Taking Tests

There are life tests that I have always known I would take, and some have come unexpectedly. The latter remind me of when my lecturers in Ife would shake up a dull ECN class with a spur of the moment quiz to check who was in attendance. While scribbling for our lives on foolscap sheets, we would try to text absentee friends (or they us) to quickly come to class to take ‘attendance’. My 2018 has had some of these surprise tests, blended in with some expected ones.

1. Kick off

The year started off with me traveling from Seattle to Lagos for the West African Faith Believers’ Convention (WAFBEC). This conference and I have a long and mutually beneficial relationship, so I always try to make room for it in my schedule. WAFBEC 2018 was filled with dust and loving reunions, transportation struggles and comforting worship sessions. The stress however took a toll on my body, and I fell ill with what I later realized was a case of misdiagnosed and mistreated allergies.

I also went through a mini spot test. I had taken the opportunity of being at home to get my H-1B visa stamp. Thanks to what I eventually discovered was an error on the part of the consulate officer, I ended up spending almost two extra weeks in Lagos, waiting to be re-interviewed at the US Embassy and not knowing why. The day I decided to stop acting on my feelings of frustration, and to instead journal out the things I was grateful for – including extra quality time with my Lagos favorites, and a great job I was excited to be returning to any day now – I got notified to pick up my visa.

2. Birthday

2018 is the year I turned 30, and I was mentally prepared. I grit my teeth. I forged ahead in determined excitement and careful anticipation of the crossover from young adulthood into full fledged-now I’m in control of my life-my parents actually stop to listen when I’m speaking-adulthood. I wasn’t anxious about turning 30… till about a month out.

As d-day inched closer, all my carefully built barriers started to shake and the voice of disappointment and torment became an unshakable nag. It wouldn’t stop telling me how I was lagging. Crazy. I’m a self sustaining adult building a life more beautiful than I ever dreamed. Teri Joseph, my childhood tv hero, would be proud. All my shit is not together (and neither was Teri’s), but it will be. Still, I freaked out. I only started to leave the ledge when my uncle, a north star and voice of reason, told me he’s proud of me, and that I would be fine. My uncle is one I can always count on for the uncoated truth, so if he thought I was doing okay, then I was.

3. Many Men

2018 brought many men into my life – literally multiples of my annual ‘man average’, surprisingly and amusingly. Is there something about becoming a full fledged-now in control of my life-adult that’s more attractive? Or maybe I’m more open now that I’m feeling stable and not so focused on smashing my baseline goals. Whatever the case, it was great… Mostly. I’ll tell of the two who stood out this year, SF & the L.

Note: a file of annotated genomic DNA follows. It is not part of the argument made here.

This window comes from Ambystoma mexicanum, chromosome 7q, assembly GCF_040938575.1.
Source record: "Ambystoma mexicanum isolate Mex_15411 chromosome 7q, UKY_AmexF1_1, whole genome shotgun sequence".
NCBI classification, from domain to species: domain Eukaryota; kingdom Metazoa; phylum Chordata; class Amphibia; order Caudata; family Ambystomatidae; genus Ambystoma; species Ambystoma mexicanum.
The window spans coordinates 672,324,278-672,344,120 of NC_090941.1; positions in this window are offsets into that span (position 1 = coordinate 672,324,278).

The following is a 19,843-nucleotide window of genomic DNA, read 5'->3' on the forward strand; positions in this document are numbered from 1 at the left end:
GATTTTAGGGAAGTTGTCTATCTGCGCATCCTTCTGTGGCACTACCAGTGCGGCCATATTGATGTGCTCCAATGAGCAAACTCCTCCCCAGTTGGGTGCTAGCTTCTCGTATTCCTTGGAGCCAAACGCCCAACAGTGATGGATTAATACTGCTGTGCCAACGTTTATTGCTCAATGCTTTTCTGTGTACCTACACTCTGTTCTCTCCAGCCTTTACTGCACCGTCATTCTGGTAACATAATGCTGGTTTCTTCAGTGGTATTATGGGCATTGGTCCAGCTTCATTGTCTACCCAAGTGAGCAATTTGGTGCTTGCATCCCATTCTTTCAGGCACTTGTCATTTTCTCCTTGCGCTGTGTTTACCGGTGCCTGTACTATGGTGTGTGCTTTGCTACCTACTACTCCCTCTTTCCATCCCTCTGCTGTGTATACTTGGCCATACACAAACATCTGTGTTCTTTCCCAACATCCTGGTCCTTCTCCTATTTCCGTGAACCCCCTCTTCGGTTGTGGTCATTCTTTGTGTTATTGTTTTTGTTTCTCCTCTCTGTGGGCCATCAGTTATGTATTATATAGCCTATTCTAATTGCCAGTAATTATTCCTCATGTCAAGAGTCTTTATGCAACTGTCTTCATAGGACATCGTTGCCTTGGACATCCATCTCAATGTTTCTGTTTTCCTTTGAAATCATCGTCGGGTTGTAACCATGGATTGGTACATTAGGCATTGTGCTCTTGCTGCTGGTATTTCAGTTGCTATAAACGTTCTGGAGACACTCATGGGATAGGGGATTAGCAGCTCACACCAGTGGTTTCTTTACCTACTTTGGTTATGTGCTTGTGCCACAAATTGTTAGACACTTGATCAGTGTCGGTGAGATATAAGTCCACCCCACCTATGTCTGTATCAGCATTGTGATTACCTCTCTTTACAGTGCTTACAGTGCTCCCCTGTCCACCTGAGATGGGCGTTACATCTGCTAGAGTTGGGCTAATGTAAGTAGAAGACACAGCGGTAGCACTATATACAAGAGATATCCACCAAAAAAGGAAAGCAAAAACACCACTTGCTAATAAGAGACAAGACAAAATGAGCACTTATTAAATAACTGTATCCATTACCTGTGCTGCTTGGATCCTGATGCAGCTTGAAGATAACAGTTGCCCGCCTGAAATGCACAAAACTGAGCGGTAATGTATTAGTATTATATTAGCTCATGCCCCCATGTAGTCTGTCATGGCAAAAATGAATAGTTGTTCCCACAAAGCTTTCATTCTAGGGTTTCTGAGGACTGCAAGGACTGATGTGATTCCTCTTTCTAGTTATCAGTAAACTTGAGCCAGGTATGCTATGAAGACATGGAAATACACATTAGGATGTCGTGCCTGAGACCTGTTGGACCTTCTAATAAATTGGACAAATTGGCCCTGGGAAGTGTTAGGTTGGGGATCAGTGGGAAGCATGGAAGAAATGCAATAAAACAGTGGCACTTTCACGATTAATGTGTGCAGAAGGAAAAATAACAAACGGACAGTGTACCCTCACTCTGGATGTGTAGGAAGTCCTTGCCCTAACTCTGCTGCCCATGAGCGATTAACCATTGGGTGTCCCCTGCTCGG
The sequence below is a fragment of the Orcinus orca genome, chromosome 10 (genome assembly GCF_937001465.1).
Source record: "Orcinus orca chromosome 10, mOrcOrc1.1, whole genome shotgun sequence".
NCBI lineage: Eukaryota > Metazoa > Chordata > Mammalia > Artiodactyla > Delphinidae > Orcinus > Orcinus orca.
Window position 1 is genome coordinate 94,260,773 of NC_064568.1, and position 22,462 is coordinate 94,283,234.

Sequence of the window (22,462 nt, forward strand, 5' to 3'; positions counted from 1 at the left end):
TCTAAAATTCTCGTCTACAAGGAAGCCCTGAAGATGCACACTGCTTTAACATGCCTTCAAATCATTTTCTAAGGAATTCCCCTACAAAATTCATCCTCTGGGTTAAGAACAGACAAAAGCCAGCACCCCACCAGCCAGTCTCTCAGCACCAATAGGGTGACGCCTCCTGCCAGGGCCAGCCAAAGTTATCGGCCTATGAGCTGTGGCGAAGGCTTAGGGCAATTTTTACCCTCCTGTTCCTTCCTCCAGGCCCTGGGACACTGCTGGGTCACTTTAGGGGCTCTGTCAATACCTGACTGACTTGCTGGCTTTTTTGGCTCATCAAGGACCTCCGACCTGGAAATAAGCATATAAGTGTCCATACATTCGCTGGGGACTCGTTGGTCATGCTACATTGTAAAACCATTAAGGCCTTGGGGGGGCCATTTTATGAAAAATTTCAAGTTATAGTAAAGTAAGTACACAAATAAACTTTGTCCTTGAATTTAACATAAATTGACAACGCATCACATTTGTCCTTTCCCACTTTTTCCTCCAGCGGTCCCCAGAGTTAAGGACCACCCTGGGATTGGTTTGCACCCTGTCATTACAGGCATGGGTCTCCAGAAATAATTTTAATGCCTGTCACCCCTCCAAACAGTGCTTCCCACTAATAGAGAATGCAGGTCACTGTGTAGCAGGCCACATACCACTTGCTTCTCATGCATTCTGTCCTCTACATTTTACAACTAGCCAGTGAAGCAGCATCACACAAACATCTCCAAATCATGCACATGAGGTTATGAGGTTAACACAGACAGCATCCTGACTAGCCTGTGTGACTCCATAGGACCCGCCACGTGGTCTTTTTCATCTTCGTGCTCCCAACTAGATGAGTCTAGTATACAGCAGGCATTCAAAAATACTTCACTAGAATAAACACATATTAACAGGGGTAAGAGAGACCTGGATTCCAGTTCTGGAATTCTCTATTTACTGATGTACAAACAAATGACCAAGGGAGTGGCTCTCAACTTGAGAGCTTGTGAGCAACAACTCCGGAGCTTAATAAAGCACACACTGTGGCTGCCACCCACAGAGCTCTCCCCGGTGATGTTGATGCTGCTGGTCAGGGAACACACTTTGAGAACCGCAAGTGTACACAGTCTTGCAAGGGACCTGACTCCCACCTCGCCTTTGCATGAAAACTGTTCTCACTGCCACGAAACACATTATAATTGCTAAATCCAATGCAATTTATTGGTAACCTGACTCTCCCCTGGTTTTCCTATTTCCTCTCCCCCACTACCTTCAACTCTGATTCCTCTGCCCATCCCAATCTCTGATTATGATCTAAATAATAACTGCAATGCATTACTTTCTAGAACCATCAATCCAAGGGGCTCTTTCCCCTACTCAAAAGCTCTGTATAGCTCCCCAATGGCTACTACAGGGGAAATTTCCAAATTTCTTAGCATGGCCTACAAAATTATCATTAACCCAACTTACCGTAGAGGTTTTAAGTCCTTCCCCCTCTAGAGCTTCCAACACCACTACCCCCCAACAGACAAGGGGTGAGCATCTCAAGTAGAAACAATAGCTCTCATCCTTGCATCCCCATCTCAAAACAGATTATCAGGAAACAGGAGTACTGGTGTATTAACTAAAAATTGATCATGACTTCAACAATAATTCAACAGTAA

a) SF

One Monday early in the year, my aunt did an out of the blue WhatsApp connect of all time and introduced me to SF, a friend of her friend. Quite an awkward intro, but we powered through. Hopes were high. And then things got weird. He was looking for a mentee slash spiritual daughter in a partner. And I’m good on mentors and spiritual fathers. So it was not a fit. But the going was good when it was.

b) The L


4. Mother

Special mention to my mother. I have gotten through this year in part because of her ride or die commitment to my good. She got excited with me and in turn toned it down when we realized SF was not the one. She held me with wisdom and comfort as I fell apart during and after the L.

Late in the year, I was back in Nigeria for the aforementioned favorite uncle’s birthday. We were celebrating in Lagos when I got the call from my mom that she had to go into surgery immediately. I was shocked but grateful to be so close to home that I could hop on the next ride to Ibadan and stay by her side for most of her recuperation. Her surgery and stay in the hospital went largely hitch free and her recovery was quick. The whole thing though trying, restored my faith in Nigerian doctors. I however have no faith in the medical infrastructure supporting these doctors, which makes the work they do all the more heroic.

While we’re on the topic, I have to give a special mention to a friend who mothered me this year. She held my hand and was (and is) there for me multiple times every week and in that one month, almost all day, every day. Thank you, Adetoun. You know I could not have made it through 2018 without you.

5. Release

Every year looks like a one-page calendar in my mind. So to me, we are now at the very bottom of the calendar. I look up into 2018 and see myself having been tested, stretched, and turned out. I have been emptied and then smashed into pieces. I have never been abandoned, though. I’ve been wrapped with love, put back together with understanding, and soothed with the balm of prophecies. In spite of an eventful 11.5 months, my experience with a close friend who is known for a distinct lack of variableness and shadow of turning, tells me that 2018 still holds one more test. And then I will release.

I hope 2018 has treated you well. If not, join me in clutching what’s left with bloody fingers, because it’s not over until the 31st.



Damilola Oyedele

Product manager. Literary artist in training. On twitter as @damioyedele.

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